Prebiotics Have Limited Effects on Nutrients Digestibility of a Soybean-Meal-Based Diet by Goldfish Carassius auratus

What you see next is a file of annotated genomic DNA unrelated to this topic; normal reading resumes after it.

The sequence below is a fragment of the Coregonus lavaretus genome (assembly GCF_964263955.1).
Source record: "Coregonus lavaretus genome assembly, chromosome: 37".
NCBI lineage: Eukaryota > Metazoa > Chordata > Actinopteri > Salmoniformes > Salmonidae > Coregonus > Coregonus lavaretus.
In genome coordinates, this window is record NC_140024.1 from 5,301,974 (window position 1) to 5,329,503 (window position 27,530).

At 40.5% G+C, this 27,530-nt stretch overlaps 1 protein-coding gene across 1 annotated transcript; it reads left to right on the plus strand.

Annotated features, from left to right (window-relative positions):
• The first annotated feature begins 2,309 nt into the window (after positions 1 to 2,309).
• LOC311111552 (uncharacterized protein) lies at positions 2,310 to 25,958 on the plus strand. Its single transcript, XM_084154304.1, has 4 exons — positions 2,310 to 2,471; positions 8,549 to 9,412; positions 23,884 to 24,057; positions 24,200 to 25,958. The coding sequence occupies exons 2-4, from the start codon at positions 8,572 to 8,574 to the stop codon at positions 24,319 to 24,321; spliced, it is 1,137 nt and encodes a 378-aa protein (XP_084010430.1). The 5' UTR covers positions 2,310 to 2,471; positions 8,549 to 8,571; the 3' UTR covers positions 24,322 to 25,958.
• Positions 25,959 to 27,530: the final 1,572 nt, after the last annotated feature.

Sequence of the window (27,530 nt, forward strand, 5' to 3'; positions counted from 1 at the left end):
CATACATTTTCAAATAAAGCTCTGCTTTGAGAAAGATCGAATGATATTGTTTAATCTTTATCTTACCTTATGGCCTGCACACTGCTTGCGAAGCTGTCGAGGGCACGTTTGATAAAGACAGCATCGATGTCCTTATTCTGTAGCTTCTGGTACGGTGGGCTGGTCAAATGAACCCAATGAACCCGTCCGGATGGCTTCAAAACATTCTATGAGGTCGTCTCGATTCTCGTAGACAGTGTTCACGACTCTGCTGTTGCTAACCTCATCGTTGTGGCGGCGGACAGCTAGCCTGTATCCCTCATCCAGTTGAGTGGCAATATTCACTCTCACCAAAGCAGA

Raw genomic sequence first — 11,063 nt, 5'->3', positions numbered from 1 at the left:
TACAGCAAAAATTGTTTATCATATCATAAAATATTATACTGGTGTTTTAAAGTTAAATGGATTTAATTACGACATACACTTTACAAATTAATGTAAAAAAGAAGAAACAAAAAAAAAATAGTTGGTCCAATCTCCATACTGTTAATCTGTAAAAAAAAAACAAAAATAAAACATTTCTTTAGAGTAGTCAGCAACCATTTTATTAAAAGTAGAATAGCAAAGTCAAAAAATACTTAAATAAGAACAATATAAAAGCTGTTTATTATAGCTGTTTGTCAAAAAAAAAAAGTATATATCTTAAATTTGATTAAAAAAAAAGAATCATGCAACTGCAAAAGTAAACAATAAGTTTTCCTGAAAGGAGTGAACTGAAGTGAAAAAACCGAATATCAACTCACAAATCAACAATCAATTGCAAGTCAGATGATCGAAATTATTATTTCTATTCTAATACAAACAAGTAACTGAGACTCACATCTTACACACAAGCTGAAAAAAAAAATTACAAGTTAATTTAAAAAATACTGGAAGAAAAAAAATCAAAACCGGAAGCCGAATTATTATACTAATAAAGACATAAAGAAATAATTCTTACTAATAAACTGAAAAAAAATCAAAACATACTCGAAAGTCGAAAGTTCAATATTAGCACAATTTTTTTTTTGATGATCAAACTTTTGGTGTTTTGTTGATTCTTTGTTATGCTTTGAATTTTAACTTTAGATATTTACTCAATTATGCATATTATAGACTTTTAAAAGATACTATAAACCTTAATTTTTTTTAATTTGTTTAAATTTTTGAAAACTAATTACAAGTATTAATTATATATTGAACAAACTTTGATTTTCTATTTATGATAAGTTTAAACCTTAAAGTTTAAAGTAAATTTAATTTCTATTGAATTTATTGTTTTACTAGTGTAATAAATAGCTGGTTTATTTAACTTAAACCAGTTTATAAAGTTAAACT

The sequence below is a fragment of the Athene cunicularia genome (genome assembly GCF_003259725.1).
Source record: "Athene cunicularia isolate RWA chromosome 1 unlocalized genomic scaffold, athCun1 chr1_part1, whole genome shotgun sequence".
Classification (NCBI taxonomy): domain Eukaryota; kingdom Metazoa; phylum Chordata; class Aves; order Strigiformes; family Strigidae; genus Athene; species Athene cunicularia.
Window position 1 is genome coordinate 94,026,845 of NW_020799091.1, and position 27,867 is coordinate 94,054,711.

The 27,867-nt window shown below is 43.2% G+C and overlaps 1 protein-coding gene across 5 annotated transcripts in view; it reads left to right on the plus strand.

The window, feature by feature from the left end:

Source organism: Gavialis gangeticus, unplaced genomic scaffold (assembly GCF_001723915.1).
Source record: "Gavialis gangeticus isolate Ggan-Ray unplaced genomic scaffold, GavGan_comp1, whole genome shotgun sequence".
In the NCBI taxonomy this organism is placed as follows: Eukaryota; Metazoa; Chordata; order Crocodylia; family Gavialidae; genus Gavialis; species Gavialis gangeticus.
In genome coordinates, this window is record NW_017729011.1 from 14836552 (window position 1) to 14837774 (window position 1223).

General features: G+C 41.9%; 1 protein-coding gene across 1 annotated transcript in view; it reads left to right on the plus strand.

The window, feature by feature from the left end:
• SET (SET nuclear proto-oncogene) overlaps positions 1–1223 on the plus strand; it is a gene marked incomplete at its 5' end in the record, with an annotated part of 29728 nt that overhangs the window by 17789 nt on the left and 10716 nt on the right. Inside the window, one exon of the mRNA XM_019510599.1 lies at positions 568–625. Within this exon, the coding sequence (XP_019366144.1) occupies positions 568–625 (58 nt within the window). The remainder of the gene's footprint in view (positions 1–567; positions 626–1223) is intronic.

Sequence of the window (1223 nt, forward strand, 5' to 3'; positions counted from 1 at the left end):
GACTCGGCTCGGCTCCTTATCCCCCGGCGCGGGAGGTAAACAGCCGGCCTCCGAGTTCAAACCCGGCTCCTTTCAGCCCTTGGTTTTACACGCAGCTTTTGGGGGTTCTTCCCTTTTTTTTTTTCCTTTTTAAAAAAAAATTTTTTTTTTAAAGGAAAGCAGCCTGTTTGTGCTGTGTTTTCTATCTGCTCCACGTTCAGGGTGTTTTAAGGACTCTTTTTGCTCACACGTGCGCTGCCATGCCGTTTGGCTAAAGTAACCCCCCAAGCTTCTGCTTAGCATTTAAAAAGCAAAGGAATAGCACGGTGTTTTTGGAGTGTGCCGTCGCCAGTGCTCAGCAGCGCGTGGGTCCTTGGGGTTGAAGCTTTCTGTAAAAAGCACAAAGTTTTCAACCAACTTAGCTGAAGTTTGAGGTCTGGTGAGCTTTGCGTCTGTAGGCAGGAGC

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Prebiotic compounds comprise a group of dietary supplements defined as nonviable food ingredients that are selectively metabolized to favor beneficial intestinal bacteria. Such bacteria may confer various desirable effects including enhanced disease resistance and nutrient availability to the host. This study examined the effects of four prebiotics, GroBiotic?-A (a mixture of partially autolyzed brewers yeast, dairy ingredient components and dried fermentation products), mannanoligosaccharide (MOS), galactooligosaccharide (GOS), and the fructooligosaccharide (FOS) inulin on digestibility of soybean-meal-based diets by goldfish. A basal diet was formulated so that 50% of the protein was provided by soybean meal and the other 50% was from menhaden fishmeal. Each prebiotic was supplemented to the basal diet at 1% by weight. A diet containing all of its protein from menhaden fish meal also was prepared as a control diet. Chromic oxide was added to the diets at 1% as an inert marker. Each diet was fed to adult goldfish in duplicate 110-L iv aquaria for a total of 8 weeks. The dried fecal material from each aquarium was pooled over time and analyzed for protein, lipid, organic matter and chromium in order to compute coefficients of apparent digestibility. Genomic DNA of gut microbiota also was isolated from the fecal samples of goldfish fed the various diets and subjected to polymerase chain reaction (PCR) using bacteria-specific PCR primers to conserved regions flanking the variable V3 region of 16S rDNA. Then, denaturing gradient gel electrophoresis (DGGE) of the resulting amplicons was conducted as a means of assessing diversity of microbiota in the gastrointestinal (GI) tract. Results of the present study revealed that none of the prebiotics affected apparent digestibility coefficients of the soybean-meal-based diet compared to the basal diet, although the diet supplemented with MOS consistently yielded the lowest values. In addition, goldfish digested the soybean-meal-based diets as well as the control diet. DGGE analysis revealed no differences in microbiota of goldfish fed the various prebiotics. These results are in contrast to those obtained with carnivorous fish species such as the red drum (Sciaenops ocellatus) in which the prebiotics increased digestibility coefficients of soybean-meal-based diets and altered GI tract microbiota.